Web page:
The East India Company administered the official pre-1858 British government of India (from London). The documentary archives of this administration are held jointly at the British Library (Asia, Pacific and Africa Collections) and in Bombay. The Secret and Political Department which created these Diaries was formed in 1754 under the orders of the Court of Directors, with Proceedings beginning in March 1755. The department dealt mainly with subjects of a political nature, viz. correspondence with residents at foreign courts, transactions with foreign nations, military affairs etc. In the period 1809-1820, the records of the department are divided into two separate departments, 1. Political Department and 2. Secret Department. From 1820, the Department became known as the Political Department, and dealt mainly with subjects relating to Native States within the jurisdiction of the Bombay Government, boundary disputes, extradition etc. From 1920-1938 the Political Department was re-designated as the Political and Reforms Department, with Treasure Trove, meteorology, emigration and matters relating to government servants being transferred from the General Department between 1929-1930. In 1938, the Services were also transferred to the Political and Reforms Department, which was renamed as the Political and Services Department. Since 1960, the Department has been designated as the General Administration Department.
The East India Company was established in 1600 as a joint-stock association of English merchants who received, by a series of charters, exclusive rights to trade to the 'Indies'. The 'Indies' were defined as the lands lying between the Cape of Good Hope and the Straits of Magellan, and the Company soon established a network of warehouses or 'factories' throughout south and east Asia. Over a period of 250 years the Company underwent several substantial changes in its basic character and functions. A period of rivalry between the Old and New Companies after 1698 resulted in the formation in 1709 of the United Company of Merchants Trading to the East Indies. This 'new' East India Company was transformed during the second half of the eighteenth century from a mainly commercial body with scattered Asian trading interests into a major territorial power in India with its headquarters in Calcutta. The political implications of this development eventually caused the British government in 1784 to institute standing Commissioners (the Board of Control) in London to exercise supervision over the Company's Indian policies. This change in the Company's status, along with other factors, led to the Acts of Parliament of 1813 and 1833, which opened the British trade with the East Indies to all shipping and resulted in the Company's complete withdrawal from its commercial functions. The Company continued to exercise responsibility, under the supervision of the Board, for the government of India until the re-organisation of 1858.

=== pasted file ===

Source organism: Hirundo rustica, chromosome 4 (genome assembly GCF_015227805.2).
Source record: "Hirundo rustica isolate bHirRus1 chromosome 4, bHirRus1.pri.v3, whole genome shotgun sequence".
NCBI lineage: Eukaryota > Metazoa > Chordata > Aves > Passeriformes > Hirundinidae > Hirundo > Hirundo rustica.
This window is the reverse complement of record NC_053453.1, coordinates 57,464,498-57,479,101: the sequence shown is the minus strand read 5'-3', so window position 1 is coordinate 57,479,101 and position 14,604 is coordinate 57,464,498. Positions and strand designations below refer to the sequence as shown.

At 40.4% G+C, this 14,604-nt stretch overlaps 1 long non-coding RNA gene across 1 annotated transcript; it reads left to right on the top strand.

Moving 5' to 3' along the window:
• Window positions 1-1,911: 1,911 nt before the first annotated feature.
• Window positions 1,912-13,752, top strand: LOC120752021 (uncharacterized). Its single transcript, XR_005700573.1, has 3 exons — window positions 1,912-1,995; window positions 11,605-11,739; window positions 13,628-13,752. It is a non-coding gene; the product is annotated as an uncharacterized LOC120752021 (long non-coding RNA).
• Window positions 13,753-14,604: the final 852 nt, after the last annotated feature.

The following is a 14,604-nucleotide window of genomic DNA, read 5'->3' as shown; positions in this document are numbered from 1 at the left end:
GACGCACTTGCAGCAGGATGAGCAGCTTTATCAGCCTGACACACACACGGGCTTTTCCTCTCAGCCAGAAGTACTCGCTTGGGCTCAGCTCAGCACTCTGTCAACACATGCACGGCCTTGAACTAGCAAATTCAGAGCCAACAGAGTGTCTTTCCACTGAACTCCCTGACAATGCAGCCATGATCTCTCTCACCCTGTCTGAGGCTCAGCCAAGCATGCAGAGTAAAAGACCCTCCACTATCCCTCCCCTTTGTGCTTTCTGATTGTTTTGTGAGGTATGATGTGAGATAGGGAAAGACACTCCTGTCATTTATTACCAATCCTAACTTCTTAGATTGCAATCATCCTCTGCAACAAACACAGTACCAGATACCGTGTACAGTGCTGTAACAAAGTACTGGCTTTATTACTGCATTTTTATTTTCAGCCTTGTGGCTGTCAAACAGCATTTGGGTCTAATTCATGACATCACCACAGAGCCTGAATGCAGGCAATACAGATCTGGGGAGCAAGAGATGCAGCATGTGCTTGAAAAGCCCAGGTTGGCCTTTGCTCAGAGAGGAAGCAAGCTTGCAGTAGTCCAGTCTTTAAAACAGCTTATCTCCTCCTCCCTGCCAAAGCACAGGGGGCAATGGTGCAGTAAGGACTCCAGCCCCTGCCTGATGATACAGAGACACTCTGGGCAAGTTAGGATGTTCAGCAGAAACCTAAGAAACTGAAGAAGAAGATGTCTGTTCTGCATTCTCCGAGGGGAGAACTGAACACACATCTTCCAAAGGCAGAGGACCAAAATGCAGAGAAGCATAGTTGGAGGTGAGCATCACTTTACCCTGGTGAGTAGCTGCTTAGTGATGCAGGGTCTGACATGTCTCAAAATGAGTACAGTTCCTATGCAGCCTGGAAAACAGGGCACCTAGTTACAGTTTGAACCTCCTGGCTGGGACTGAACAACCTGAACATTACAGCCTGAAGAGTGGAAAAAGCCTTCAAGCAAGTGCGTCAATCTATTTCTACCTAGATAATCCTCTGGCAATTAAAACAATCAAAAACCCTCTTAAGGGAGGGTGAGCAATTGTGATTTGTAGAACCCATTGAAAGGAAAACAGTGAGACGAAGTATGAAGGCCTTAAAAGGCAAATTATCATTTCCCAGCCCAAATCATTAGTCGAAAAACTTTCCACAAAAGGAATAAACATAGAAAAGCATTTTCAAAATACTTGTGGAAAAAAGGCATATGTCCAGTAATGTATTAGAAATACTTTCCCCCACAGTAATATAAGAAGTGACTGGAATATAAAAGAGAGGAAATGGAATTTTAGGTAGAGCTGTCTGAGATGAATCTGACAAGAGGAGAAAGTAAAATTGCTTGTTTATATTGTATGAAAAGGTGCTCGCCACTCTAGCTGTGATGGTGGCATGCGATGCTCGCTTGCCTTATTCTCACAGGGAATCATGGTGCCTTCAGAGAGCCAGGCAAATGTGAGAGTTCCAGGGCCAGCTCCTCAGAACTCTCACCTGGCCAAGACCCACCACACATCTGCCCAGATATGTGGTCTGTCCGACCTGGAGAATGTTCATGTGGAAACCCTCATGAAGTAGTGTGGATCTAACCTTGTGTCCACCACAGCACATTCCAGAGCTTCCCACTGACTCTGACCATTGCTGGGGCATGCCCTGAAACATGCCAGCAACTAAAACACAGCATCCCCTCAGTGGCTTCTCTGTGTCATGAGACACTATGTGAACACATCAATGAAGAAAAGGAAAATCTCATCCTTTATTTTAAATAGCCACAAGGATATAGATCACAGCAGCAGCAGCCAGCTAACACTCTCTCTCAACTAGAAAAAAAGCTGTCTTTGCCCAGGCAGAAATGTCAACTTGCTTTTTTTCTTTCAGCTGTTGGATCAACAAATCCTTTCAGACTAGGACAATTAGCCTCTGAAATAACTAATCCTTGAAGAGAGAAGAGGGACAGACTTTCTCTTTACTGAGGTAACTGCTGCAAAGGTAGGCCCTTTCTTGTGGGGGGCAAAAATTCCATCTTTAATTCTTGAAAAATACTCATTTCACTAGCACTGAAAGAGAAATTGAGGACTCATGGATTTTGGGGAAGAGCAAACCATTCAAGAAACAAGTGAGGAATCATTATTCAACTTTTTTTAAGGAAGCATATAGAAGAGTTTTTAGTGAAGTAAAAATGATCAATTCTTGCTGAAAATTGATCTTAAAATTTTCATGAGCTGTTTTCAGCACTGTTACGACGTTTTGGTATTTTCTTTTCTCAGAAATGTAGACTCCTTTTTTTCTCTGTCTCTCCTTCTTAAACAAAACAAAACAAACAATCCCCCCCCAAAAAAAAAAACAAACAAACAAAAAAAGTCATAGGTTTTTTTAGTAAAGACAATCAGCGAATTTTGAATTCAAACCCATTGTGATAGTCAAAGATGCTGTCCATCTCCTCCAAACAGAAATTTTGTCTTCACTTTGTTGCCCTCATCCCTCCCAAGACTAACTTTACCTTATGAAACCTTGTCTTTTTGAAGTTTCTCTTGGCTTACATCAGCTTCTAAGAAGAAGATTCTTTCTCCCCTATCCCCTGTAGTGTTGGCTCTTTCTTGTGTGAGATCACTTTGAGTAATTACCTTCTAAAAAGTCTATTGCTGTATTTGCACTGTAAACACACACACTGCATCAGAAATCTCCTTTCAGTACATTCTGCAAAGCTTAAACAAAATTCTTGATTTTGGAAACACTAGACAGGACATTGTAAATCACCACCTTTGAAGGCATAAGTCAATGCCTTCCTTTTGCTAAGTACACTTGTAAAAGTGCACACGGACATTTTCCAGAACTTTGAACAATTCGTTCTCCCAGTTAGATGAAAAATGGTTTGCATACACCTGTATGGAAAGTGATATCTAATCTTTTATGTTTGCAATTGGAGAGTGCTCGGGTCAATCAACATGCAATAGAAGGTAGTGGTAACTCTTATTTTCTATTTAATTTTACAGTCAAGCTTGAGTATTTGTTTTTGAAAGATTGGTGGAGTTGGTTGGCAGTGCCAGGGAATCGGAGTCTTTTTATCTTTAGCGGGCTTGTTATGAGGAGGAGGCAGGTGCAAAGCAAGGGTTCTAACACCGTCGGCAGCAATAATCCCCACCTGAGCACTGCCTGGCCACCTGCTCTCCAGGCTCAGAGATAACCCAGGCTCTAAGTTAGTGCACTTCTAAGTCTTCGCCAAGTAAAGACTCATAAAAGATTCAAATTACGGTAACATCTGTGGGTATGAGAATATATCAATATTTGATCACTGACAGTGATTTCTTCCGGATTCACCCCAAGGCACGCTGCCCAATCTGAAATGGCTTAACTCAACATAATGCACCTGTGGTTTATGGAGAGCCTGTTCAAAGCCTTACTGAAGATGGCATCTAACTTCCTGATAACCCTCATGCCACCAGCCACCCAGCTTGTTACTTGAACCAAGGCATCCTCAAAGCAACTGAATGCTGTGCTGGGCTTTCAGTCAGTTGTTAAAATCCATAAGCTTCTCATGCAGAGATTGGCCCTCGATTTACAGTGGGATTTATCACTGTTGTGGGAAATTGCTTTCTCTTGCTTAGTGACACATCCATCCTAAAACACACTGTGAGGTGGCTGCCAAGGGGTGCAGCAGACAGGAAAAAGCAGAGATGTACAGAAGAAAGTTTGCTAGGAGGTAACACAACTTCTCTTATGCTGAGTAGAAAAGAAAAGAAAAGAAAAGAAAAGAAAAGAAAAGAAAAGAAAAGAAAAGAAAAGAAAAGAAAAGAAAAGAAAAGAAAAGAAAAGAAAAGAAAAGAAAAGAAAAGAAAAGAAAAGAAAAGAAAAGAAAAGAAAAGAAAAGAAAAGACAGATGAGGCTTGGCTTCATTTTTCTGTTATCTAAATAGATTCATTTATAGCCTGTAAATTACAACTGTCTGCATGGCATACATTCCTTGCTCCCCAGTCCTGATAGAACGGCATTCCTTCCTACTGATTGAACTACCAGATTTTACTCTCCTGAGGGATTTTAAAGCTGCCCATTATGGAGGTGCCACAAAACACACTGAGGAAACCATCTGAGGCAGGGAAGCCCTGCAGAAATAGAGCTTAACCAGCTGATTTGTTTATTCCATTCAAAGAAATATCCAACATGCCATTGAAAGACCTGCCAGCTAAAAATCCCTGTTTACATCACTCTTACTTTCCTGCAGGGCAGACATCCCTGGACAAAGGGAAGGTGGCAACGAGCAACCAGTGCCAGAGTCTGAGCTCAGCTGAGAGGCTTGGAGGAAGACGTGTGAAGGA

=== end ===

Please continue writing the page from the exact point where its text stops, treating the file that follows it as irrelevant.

Throughout most of these changes the basic structure of Company organisation in East India House in the City of London remained largely unaltered, comprising a large body of proprietors or shareholders and an elected Court of Directors, headed by a chairman and deputy chairman who, aided by permanent officials, were responsible for the daily conduct of Company business. The Board of Control maintained its separate office close to the Government buildings in Westminster. In 1858, the Company merged with the Board of Control (aka the Board of Commissioners for the Affairs of India) to create the India Office.
The Company established a library in East India House in 1801 as a public repository for the safe custody of books, manuscripts and works of art placed in its care by its servants in India and by others. The East India Company's Library was systematically developed by the Company and the India Office as a reference library for official administration and as a learned library for scholars, and it served, from 1867, the archival function as the place of legal deposit in Britain for works published in British India. The practice by which the councils and committees in factories, settlements and centres of government routinely sent copies of their own Indian proceedings and minutes to London for reference contributed significantly to the comprehensiveness of the archives of the East India Company and the India Office from the earliest years.
Both the East India Company and the Board of Control made provision for the care and custody of their records, the Company mainly through the office of Registrar and Keeper of the Indian Books (from 1771), and the Board through the Librarian and Keeper of the Papers (from 1811). In 1860 the India Office surveyed its predecessors' records, and destroyed a large amount of material, particularly commercial records, considered to be ephemeral, while retaining what were judged to be the important historical records. The preservation of the pre-1858 records and of the newly-accumulating records of the India Office was assigned to a central Record Department in 1884. After the independence of India, Pakistan and Burma in 1947 and 1948 the Indian Records Section (later the India Office Records) and the India Office Library were administered by the Commonwealth Relations Office, later the Commonwealth Office, and (from 1968) by the Foreign and Commonwealth Office. In 1982 the India Office Library and Records were placed on deposit with the British Library Board, and the India Office Records have since been administered, as Public Records, in the British Library Asia Pacific & Africa Collections (formerly Oriental and India Office Collections).